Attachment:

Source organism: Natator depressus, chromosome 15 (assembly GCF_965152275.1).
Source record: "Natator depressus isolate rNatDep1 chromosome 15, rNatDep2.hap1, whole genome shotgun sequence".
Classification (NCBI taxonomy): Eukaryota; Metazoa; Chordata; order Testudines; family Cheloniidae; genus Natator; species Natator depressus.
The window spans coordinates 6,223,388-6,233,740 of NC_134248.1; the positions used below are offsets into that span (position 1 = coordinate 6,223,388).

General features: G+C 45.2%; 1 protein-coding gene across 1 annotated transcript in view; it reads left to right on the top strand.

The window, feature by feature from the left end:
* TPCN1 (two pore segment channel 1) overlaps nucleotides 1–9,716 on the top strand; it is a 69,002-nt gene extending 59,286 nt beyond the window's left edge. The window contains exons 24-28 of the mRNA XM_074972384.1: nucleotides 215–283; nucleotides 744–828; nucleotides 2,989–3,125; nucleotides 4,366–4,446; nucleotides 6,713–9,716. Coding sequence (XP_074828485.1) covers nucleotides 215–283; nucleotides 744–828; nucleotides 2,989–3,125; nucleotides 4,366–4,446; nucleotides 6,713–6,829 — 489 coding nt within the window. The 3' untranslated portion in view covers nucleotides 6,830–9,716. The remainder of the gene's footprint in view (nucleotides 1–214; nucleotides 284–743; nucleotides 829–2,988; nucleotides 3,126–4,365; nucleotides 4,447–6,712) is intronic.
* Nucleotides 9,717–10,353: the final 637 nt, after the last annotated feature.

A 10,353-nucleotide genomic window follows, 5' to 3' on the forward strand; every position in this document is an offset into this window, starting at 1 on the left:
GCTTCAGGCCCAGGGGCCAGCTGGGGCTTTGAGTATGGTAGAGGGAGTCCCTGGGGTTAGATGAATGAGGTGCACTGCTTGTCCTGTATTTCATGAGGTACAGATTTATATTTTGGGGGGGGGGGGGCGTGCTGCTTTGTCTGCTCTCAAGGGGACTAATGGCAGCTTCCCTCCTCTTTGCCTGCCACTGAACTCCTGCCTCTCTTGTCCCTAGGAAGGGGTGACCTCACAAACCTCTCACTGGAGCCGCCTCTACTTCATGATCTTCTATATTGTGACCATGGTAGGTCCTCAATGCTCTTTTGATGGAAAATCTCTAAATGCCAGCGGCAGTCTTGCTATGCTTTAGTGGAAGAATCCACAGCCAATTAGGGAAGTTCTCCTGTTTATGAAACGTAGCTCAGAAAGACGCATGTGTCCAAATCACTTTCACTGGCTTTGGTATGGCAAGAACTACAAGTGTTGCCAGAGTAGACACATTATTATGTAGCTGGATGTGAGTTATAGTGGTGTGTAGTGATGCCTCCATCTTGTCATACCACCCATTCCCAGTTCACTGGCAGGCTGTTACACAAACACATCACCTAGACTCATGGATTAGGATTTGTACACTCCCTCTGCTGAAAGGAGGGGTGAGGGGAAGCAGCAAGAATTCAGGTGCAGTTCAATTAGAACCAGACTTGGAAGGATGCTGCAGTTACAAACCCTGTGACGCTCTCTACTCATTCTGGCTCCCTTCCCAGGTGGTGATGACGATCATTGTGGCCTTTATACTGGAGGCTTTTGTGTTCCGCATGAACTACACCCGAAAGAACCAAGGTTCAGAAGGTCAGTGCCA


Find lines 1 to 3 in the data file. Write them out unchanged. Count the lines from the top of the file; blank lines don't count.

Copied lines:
Source organism: Natator depressus, chromosome 15 (assembly GCF_965152275.1).
Source record: "Natator depressus isolate rNatDep1 chromosome 15, rNatDep2.hap1, whole genome shotgun sequence".
Classification (NCBI taxonomy): Eukaryota; Metazoa; Chordata; order Testudines; family Cheloniidae; genus Natator; species Natator depressus.